Haig and the wearing-out battle
Right, time to engage with one of the more notorious subjects that comes up when discussing General Haig and the way the BEF fought under his command. Today, General Haig makes a very important note in his diary, about how the BEF should fight its battles.
The principles which we must apply are:
1. Employ sufficient force to wear down the enemy and cause him to use up his Reserves.
2. Then, and not till then, throw in a mass of troops (at some point where the enemy has shown himself to be weak) to break through and win victory.
This is, of course, far from a detailed roadmap to victory and shouldn’t be treated as the sum total of his thinking. But this is, fundamentally, how the British Staff College has taught him (and everyone else who’s passed through its doors for a very long time) to win battles and wars, and this is what people mean when they speak of the “wearing-out battle”. Haig himself had before the war taken care to insert those principles into doctrine, and he now also believes he has an example of these principles demonstrating themselves.
Yeah, it’s back to First Ypres, where Haig was the senior British general. The importance of this battle on Haig’s thinking, and by extension the rest of the BEF, simply cannot be overestimated. Haig’s assessment of that battle has entirely vindicated those principles. The Germans, as he sees it, first applied relentless force onto the Old Contemptibles, who did indeed use up all their reserves. By the time of the Battle of Nonnenboschen in mid-November 1914, it was the cooks and the quartermasters and the sanitary orderlies taking up rifles and going into battle. Fog of war then intervened and convinced the Germans that there was no point proceeding to stage 2. On the evidence they saw, however much they tried to wear the BEF down, more men kept appearing to hold them off.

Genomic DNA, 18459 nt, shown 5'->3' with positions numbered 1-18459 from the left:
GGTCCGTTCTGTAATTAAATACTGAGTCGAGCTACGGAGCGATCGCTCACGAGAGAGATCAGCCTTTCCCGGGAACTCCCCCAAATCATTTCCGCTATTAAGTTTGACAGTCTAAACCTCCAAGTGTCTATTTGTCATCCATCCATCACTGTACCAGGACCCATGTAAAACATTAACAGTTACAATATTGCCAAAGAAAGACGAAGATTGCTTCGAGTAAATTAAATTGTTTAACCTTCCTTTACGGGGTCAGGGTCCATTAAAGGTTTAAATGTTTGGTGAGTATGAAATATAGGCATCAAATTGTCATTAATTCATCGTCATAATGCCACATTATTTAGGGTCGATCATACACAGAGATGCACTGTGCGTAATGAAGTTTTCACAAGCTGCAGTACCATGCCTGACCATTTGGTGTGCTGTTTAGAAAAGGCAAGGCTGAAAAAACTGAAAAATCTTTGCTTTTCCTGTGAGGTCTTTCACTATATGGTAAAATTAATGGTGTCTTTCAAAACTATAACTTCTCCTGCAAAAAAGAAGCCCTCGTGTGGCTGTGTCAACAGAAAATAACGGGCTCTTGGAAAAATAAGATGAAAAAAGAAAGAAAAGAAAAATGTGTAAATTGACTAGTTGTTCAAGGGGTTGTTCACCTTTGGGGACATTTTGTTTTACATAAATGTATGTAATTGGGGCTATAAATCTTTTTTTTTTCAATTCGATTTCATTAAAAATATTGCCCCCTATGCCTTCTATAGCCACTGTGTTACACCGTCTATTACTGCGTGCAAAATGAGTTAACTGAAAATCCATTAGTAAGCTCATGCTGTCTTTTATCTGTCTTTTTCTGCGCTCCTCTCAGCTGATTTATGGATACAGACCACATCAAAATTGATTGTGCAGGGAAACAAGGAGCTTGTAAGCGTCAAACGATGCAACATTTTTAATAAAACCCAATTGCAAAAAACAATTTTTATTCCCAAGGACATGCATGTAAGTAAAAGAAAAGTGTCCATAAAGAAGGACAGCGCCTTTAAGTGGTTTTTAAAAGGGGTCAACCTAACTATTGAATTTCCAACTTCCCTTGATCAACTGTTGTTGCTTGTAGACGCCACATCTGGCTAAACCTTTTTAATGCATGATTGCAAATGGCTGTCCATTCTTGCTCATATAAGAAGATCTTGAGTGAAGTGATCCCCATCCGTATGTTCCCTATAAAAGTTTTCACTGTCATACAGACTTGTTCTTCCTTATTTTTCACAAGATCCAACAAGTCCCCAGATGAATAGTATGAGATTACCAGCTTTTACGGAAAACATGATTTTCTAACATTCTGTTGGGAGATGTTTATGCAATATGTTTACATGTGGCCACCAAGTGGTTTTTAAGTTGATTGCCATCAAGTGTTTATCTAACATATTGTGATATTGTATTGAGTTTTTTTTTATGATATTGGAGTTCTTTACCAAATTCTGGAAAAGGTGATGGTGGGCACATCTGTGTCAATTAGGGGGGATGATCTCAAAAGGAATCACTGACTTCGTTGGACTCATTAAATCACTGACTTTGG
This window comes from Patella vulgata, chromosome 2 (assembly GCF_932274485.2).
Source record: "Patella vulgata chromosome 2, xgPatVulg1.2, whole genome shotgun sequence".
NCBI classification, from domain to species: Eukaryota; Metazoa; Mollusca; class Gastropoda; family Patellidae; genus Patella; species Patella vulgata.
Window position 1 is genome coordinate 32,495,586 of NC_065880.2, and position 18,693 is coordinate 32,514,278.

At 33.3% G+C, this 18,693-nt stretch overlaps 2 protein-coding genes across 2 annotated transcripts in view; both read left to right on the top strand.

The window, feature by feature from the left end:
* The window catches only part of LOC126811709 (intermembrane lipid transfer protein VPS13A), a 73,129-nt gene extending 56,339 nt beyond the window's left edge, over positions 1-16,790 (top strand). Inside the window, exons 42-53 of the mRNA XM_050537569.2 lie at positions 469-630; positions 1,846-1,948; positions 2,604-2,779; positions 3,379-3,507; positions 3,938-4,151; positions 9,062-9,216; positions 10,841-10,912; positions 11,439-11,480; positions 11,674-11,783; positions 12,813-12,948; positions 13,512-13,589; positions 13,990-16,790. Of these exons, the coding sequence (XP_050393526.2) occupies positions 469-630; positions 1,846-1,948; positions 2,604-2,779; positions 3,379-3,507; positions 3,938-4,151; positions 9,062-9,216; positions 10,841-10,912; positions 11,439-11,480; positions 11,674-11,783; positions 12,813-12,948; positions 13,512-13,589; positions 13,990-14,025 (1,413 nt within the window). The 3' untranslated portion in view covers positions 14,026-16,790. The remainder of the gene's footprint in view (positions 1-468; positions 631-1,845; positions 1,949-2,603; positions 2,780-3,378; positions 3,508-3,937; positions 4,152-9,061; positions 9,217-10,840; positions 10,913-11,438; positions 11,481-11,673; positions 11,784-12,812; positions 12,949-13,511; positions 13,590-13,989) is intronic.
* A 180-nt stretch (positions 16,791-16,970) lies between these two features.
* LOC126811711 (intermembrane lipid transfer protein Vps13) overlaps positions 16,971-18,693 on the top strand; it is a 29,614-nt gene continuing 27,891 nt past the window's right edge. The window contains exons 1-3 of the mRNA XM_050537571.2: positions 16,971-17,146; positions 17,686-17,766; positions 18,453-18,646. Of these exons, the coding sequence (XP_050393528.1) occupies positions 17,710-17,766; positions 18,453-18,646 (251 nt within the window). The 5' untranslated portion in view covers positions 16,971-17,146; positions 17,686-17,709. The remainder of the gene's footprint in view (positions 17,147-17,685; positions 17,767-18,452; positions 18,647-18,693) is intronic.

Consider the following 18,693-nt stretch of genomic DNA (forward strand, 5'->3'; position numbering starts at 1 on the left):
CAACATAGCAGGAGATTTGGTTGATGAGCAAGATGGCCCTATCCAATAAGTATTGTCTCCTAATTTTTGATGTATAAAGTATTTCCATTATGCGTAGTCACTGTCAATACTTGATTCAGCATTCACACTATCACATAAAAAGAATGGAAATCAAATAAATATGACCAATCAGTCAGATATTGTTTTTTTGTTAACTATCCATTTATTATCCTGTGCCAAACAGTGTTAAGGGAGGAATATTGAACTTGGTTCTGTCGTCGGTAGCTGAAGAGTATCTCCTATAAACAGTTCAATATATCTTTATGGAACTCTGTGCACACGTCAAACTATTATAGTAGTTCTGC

So Haig sees First Ypres as a tale of the Germans throwing away a certain victory right when it seemed that all they had to do was kick the door down and relieve the butler of his elephant-gun before raiding the chateau at leisure. He’s a simple man with simple convictions (more on that later), and he is utterly determined that he will not make the same mistake. He will remember how the enemy, too clever by half, let him off the hook right at their moment of triumph. He will hold his nerve, maintain the stiffness of his upper lip, and so gain a great victory.
We shall have plenty more to say about this concept of the wearing-out battle in 1916; but there it is. Importantly, as formulated here, attrition is a key component (since without attrition the enemy does not need to commit his reserves so quickly), but it is clearly a means to an end. The enemy is to be worn down so that a breakthrough can be achieved. This is not the same as General von Falkenhayn’s professed concept for the Battle of Verdun (21 more shopping days to go!), in which attrition is an end in itself.
Meanwhile, over on the German side of the hill, it’s also a critcally important time for high command. The High Seas Fleet, in fact, has a new commander. The torpid Admiral von Pohl has departed for good, terminally ill with cancer (he has little more than a month to live). His replacement is Admiral Scheer, one of the HSF’s principal commanders.